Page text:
See also: Wager


Part or all of this entry has been imported from the 1913 edition of Webster’s Dictionary, which is now free of copyright and hence in the public domain. The imported definitions may be significantly out of date, and any more recent senses may be completely missing.
(See the entry for wager in
Webster’s Revised Unabridged Dictionary, G. & C. Merriam, 1913)


Etymology 1Edit

From Middle English wajour, wageour, wager, from Old Northern French wageure, from wagier (to pledge) (compare Old French guagier, whence modern French gager). See also wage.


English Wikipedia has an article on:

wager (plural wagers)

  1. Something deposited, laid, or hazarded on the event of a contest or an unsettled question; a bet; a stake; a pledge.
    • 1842-43, Edgar Allan Poe, "The Mystery of Marie Roget"
      “This thicket was a singular, an exceedingly singular one. It was unusually dense. Within its naturally walled enclosure were three extraordinary stones, forming a seat with a back and footstool.[...] , whose boys were in the habit of closely examining the shrubberies about them in search of the bark of the sassafras. Would it be a rash wager – a wager of one thousand to one – that a day never passed over the heads of these boys without finding at least one of them ensconced in the umbrageous hall, and enthroned upon its natural throne? Those who would hesitate at such a wager, have either never been boys themselves, or have forgotten the boyish nature."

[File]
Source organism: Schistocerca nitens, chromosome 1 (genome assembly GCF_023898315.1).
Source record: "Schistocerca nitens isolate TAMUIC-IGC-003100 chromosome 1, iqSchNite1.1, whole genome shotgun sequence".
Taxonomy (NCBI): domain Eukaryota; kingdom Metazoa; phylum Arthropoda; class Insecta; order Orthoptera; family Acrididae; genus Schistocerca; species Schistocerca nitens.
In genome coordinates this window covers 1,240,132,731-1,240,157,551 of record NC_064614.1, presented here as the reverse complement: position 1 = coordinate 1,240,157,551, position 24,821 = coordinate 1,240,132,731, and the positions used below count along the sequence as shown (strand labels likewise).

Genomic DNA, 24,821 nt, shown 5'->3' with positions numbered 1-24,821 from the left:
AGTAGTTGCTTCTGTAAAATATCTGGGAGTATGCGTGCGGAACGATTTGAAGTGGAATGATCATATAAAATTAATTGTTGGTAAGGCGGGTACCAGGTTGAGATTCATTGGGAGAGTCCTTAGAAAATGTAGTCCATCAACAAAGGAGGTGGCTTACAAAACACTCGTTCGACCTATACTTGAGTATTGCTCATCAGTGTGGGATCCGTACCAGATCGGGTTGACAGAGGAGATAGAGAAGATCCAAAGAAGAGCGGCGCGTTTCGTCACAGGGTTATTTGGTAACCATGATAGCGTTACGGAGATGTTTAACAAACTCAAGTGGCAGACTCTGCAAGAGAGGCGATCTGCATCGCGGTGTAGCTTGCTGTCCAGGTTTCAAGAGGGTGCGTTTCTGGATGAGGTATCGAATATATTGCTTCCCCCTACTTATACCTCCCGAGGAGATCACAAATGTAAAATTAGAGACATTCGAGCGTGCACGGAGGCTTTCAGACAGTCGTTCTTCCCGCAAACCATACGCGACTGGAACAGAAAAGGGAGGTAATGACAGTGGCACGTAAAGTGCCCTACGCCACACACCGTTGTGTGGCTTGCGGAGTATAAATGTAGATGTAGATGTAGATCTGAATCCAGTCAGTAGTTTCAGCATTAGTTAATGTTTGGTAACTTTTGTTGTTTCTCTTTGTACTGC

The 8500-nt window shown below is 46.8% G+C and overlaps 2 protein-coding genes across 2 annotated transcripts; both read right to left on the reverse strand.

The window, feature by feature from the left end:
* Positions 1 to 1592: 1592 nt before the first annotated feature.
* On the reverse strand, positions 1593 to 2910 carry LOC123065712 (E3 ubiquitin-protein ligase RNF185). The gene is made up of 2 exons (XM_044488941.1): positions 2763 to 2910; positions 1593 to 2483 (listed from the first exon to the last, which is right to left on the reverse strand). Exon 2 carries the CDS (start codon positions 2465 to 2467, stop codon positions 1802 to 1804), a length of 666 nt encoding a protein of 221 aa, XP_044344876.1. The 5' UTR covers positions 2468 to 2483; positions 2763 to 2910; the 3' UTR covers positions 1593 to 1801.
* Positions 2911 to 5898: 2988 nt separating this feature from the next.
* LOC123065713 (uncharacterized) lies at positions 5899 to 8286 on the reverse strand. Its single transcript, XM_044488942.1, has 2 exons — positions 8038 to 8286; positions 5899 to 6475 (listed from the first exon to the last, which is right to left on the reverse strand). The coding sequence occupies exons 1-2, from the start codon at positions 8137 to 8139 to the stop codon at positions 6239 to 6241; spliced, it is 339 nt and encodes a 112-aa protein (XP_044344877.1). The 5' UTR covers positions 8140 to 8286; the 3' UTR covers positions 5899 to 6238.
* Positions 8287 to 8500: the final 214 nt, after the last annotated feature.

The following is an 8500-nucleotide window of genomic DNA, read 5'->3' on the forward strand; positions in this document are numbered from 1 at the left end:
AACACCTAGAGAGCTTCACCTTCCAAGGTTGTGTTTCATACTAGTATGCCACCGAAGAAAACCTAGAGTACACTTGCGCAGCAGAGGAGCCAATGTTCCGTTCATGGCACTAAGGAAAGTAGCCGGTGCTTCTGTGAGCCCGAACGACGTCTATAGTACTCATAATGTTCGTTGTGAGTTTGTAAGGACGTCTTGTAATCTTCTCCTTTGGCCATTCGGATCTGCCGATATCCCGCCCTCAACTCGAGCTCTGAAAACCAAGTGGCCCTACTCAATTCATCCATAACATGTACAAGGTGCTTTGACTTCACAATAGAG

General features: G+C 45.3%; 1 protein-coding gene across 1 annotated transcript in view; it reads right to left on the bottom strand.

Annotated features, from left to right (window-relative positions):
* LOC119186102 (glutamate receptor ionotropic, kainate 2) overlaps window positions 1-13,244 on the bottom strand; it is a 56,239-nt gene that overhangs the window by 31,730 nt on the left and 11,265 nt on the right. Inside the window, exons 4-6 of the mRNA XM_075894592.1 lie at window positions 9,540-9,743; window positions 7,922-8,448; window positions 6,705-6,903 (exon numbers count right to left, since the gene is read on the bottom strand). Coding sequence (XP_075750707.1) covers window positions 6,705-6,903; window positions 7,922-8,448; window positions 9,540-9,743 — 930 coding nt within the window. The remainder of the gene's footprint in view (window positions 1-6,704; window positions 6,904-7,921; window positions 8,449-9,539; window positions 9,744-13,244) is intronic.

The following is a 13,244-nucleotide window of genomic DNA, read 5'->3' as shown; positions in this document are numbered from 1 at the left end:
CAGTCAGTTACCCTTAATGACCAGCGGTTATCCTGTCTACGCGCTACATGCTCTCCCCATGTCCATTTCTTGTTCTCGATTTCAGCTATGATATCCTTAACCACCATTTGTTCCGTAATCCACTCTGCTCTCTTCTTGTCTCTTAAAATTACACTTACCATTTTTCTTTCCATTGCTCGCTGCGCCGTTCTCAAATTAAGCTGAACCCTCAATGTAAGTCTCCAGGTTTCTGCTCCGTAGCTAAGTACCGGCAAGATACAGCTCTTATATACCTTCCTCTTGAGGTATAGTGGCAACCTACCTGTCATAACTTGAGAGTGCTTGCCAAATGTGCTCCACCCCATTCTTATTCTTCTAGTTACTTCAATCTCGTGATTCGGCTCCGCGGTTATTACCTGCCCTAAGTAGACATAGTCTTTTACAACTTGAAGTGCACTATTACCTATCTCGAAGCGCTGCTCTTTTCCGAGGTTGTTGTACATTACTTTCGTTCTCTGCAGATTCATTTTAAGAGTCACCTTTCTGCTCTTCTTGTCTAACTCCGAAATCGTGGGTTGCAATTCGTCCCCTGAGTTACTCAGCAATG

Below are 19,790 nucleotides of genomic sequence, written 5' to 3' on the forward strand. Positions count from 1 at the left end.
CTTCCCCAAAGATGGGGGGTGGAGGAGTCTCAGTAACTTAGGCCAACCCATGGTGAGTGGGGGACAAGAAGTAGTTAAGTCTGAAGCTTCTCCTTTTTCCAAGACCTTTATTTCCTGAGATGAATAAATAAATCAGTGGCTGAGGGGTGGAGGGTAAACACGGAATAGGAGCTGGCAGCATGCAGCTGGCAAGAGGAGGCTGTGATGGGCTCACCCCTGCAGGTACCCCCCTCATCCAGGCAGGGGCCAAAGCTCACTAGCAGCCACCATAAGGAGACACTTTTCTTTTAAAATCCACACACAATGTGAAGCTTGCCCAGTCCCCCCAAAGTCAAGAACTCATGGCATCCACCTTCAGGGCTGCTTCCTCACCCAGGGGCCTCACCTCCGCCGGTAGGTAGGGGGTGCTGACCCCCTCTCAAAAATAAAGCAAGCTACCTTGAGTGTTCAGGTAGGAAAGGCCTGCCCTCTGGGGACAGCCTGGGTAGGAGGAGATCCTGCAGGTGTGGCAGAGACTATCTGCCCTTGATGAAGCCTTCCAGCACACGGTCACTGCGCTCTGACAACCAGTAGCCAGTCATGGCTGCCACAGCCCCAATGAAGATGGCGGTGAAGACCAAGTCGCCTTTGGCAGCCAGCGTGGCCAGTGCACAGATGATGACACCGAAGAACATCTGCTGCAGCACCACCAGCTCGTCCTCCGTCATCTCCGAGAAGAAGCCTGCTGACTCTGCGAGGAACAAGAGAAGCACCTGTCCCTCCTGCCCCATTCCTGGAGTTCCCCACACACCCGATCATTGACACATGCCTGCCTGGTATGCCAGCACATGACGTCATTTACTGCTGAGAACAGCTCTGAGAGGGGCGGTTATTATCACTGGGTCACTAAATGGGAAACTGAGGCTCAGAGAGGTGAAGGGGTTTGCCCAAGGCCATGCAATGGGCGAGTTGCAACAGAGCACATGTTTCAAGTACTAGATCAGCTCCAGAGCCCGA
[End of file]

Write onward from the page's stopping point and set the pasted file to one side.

2. That on which bets are laid; the subject of a bet.
  3. (law) A contract by which two parties or more agree that a certain sum of money, or other thing, shall be paid or delivered to one of them, on the happening or not happening of an uncertain event.
    • 1673, Sir William Temple, Advancement of Trade in Ireland
      Besides these Plates, the Wagers may be as the Persons please among themselves, but the Horses must be evidenced by good Testimonies to have been bred in Ireland.
    • 1692, Richard Bentley, [A Confutation of Atheism] (please specify the sermon), London: [Thomas Parkhurst; Henry Mortlock], published 1692–1693:
      If any atheist can stake his soul for a wager against such an inexhaustible disproportion, let him never hereafter accuse others of credulity.
  4. (law) An offer to make oath.
Derived termsEdit


wager (third-person singular simple present wagers, present participle wagering, simple past and past participle wagered)

  1. (transitive) To bet something; to put it up as collateral.
    I'd wager my boots on it.
  2. (intransitive, figuratively) To suppose; to dare say.
    I'll wager that Johnson knows something about all this.

Etymology 2Edit

From the verb, wage +‎ -er.


wager (plural wagers)

  1. Agent noun of wage; one who wages.
    • 1912, Pocumtack Valley Memorial Association, History and Proceedings of the Pocumtuck Valley Memorial Association, p. 65:
      They were wagers of warfare against the wilderness and the Indians, and founders of families and towns.
    • 1957, Elsa Maxwell, How to Do It; Or, The Lively Art of Entertaining, page 7:
      Hatshepsut was no wager of wars, no bloodstained conqueror.

Middle EnglishEdit



  1. Alternative form of wajour